Kudos to both Hugh Dancy and Mads Mikkelsen for their double act  and the fitting finale. Director Michael Rymer never let us forget that these two actors made their character’s so alike that they became the mirror image of one another.

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Hannibal, in the reflection is clearly the reflection of Will and vice versa.

Despite the disappointment of having both main characters apparently expire, this was clearly the right ending for the series. Graham was never going to be comfortable with his transformation (his Becoming) to Hannibal, even if it was necessary in order to kill Dolarhyde.

This show will be sorely missed. Its dark beauty and horrible specters will have to haunt via reruns now. RIP Lector and Graham.

Hannibal: The Number of the Beast is 666 (review)

Jack Crawford and Freddie Lounds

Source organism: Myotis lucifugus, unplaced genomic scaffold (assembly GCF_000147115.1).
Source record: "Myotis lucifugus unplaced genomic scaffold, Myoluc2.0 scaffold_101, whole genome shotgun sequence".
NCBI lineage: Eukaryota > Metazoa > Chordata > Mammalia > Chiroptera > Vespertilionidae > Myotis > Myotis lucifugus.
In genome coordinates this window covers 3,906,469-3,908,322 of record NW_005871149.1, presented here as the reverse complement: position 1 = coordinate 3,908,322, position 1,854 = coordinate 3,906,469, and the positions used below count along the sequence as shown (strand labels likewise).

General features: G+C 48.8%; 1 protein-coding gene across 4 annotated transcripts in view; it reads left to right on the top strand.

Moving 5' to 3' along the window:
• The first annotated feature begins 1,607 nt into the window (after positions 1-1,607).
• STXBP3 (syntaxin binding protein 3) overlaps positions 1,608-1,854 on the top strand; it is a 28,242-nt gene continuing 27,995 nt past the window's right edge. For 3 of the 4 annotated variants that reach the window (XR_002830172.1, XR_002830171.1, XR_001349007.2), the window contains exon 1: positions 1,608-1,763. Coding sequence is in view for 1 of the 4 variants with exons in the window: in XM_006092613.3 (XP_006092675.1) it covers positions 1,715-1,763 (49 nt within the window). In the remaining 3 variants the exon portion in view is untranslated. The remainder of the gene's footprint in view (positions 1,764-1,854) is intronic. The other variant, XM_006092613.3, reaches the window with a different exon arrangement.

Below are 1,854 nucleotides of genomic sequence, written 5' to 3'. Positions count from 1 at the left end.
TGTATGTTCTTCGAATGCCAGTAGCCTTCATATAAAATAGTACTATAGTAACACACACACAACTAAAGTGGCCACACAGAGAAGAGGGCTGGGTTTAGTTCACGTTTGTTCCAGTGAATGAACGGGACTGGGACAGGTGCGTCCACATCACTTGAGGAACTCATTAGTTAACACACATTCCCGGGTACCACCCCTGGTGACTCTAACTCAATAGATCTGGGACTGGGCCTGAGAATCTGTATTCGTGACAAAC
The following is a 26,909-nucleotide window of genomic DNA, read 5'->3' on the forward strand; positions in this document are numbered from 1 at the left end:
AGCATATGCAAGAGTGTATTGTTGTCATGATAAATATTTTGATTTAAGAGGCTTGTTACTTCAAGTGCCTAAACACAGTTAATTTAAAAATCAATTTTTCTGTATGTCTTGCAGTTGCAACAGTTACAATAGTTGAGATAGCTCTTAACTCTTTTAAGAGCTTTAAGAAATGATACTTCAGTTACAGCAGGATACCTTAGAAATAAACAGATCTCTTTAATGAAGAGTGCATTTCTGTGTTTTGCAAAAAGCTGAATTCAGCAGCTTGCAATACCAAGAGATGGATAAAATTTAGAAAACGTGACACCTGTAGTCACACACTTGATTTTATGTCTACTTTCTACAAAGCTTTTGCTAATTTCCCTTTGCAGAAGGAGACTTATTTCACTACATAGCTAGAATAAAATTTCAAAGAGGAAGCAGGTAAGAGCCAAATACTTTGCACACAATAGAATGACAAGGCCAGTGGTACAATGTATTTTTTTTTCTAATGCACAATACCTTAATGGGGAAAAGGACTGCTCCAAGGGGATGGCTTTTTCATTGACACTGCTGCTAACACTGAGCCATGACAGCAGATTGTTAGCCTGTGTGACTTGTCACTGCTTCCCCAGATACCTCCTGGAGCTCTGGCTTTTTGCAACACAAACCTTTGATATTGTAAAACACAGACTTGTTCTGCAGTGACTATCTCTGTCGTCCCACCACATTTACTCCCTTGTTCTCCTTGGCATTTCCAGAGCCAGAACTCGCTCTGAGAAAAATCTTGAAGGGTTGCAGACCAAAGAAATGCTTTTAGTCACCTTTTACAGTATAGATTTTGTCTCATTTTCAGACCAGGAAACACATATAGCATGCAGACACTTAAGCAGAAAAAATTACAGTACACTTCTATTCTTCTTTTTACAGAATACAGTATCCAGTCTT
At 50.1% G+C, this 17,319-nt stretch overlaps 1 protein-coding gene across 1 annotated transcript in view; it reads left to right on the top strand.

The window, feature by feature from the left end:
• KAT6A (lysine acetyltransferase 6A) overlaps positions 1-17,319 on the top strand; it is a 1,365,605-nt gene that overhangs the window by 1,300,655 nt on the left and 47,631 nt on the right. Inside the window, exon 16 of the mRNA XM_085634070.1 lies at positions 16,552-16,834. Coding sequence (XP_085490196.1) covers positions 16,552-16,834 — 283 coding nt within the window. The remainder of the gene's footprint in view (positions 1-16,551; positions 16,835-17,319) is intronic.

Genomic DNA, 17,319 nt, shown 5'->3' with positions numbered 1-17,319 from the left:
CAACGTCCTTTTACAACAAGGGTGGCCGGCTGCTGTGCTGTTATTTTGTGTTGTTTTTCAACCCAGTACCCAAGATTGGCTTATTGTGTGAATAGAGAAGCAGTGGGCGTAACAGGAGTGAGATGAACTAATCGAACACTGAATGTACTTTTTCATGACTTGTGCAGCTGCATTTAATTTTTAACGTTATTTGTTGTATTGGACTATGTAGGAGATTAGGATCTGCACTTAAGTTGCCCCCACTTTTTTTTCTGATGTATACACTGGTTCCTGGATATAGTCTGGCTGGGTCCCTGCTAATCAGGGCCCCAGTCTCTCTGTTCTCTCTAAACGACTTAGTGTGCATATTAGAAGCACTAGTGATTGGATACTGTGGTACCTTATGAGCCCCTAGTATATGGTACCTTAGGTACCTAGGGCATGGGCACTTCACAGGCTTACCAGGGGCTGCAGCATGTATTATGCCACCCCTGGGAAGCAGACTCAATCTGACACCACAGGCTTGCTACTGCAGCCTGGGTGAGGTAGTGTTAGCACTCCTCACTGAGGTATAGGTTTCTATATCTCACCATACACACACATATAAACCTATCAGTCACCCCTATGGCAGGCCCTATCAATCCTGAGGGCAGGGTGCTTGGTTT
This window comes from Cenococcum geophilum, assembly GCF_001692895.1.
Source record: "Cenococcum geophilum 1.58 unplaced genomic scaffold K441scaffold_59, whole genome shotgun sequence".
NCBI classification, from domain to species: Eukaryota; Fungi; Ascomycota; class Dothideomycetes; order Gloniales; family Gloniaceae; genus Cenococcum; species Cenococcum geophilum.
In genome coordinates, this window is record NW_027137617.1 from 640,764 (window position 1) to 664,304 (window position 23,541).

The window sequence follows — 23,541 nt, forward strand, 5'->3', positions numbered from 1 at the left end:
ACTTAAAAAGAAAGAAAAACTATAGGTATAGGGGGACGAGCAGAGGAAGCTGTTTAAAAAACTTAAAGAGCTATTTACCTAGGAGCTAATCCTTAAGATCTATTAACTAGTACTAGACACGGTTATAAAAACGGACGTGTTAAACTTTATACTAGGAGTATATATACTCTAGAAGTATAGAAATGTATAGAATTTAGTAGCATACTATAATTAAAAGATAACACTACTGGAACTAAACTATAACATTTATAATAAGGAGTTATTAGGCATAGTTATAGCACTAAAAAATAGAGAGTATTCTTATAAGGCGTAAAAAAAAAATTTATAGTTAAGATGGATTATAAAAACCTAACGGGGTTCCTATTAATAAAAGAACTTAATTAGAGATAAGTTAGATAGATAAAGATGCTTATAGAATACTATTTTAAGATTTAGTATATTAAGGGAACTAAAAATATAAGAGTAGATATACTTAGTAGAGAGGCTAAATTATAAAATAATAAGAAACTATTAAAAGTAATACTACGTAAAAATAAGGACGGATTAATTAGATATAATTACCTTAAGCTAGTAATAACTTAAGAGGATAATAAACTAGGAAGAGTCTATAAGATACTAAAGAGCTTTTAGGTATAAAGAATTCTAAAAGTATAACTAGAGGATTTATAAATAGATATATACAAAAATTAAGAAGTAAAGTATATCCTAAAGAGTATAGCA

This penultimate episode of Hannibal, The Number of the Beast is 666 may not be the most horrifying, that surely belongs to episode 2.12 Face Off where Mason Verger ate his nose and a good part of his face (in this viewers humble opinion that still strikes right to the bone), but last night the vision of Dolarhyde ripping off Chilton’s lips comes damned close. Later director Guillermo Navarro matches that “ripping” horror with a Sergio Leone type close up of Chilton’s face and his terror filled eyes as he starts burning.

Hannibal has always been a bit of a gore fest. At least in terms of buckets of claret being sprayed and great gouts of the stuff splashed over the walls and floors. Oddly, for a show that languishes in the sensuality of serial murderer’s committing their heinous acts, with special emphasis on Lector and his devotees love of “food,” this episode goes straight for the throat (The lips?) and bypasses the loving attention to the act.

There is no operatic overture or classical music to accompany scenes of preparing a feast. The only thing observed being eaten in this latest offering had Hannibal slurping down Chilton’s lip and then chortling about it with Crawford. The delight and focus is different. There is no sensuality here, just Lector proving that revenge is indeed best served cold…and raw.